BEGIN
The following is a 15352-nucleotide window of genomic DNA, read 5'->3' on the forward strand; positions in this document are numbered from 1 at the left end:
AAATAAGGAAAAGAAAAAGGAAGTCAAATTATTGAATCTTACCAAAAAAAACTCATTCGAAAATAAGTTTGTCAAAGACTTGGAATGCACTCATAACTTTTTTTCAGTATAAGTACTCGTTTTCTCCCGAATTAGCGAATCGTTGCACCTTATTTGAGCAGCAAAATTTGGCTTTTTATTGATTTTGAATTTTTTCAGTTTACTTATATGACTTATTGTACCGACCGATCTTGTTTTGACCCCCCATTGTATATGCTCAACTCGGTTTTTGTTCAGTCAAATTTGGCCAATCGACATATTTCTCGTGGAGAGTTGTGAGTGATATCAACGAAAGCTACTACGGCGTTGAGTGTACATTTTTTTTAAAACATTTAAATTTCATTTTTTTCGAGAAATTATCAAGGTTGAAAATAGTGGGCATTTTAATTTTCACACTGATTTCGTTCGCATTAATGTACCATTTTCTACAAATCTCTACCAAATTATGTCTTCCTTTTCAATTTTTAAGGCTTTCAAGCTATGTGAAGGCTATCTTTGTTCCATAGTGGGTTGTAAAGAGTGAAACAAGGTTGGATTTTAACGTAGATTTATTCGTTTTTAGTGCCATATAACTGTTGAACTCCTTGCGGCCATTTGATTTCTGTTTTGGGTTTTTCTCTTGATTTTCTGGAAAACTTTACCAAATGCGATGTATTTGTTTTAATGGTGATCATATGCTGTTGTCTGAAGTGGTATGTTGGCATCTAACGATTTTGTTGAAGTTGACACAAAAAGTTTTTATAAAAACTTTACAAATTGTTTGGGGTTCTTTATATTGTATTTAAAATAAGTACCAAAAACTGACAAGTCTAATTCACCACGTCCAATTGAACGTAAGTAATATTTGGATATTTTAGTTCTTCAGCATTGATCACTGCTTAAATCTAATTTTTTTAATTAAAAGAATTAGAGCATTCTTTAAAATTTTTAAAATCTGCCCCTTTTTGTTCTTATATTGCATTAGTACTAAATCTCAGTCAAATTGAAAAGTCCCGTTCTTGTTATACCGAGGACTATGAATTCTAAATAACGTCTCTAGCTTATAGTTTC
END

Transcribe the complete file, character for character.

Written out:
The following is a 15352-nucleotide window of genomic DNA, read 5'->3' on the forward strand; positions in this document are numbered from 1 at the left end:
AAATAAGGAAAAGAAAAAGGAAGTCAAATTATTGAATCTTACCAAAAAAAACTCATTCGAAAATAAGTTTGTCAAAGACTTGGAATGCACTCATAACTTTTTTTCAGTATAAGTACTCGTTTTCTCCCGAATTAGCGAATCGTTGCACCTTATTTGAGCAGCAAAATTTGGCTTTTTATTGATTTTGAATTTTTTCAGTTTACTTATATGACTTATTGTACCGACCGATCTTGTTTTGACCCCCCATTGTATATGCTCAACTCGGTTTTTGTTCAGTCAAATTTGGCCAATCGACATATTTCTCGTGGAGAGTTGTGAGTGATATCAACGAAAGCTACTACGGCGTTGAGTGTACATTTTTTTTAAAACATTTAAATTTCATTTTTTTCGAGAAATTATCAAGGTTGAAAATAGTGGGCATTTTAATTTTCACACTGATTTCGTTCGCATTAATGTACCATTTTCTACAAATCTCTACCAAATTATGTCTTCCTTTTCAATTTTTAAGGCTTTCAAGCTATGTGAAGGCTATCTTTGTTCCATAGTGGGTTGTAAAGAGTGAAACAAGGTTGGATTTTAACGTAGATTTATTCGTTTTTAGTGCCATATAACTGTTGAACTCCTTGCGGCCATTTGATTTCTGTTTTGGGTTTTTCTCTTGATTTTCTGGAAAACTTTACCAAATGCGATGTATTTGTTTTAATGGTGATCATATGCTGTTGTCTGAAGTGGTATGTTGGCATCTAACGATTTTGTTGAAGTTGACACAAAAAGTTTTTATAAAAACTTTACAAATTGTTTGGGGTTCTTTATATTGTATTTAAAATAAGTACCAAAAACTGACAAGTCTAATTCACCACGTCCAATTGAACGTAAGTAATATTTGGATATTTTAGTTCTTCAGCATTGATCACTGCTTAAATCTAATTTTTTTAATTAAAAGAATTAGAGCATTCTTTAAAATTTTTAAAATCTGCCCCTTTTTGTTCTTATATTGCATTAGTACTAAATCTCAGTCAAATTGAAAAGTCCCGTTCTTGTTATACCGAGGACTATGAATTCTAAATAACGTCTCTAGCTTATAGTTTC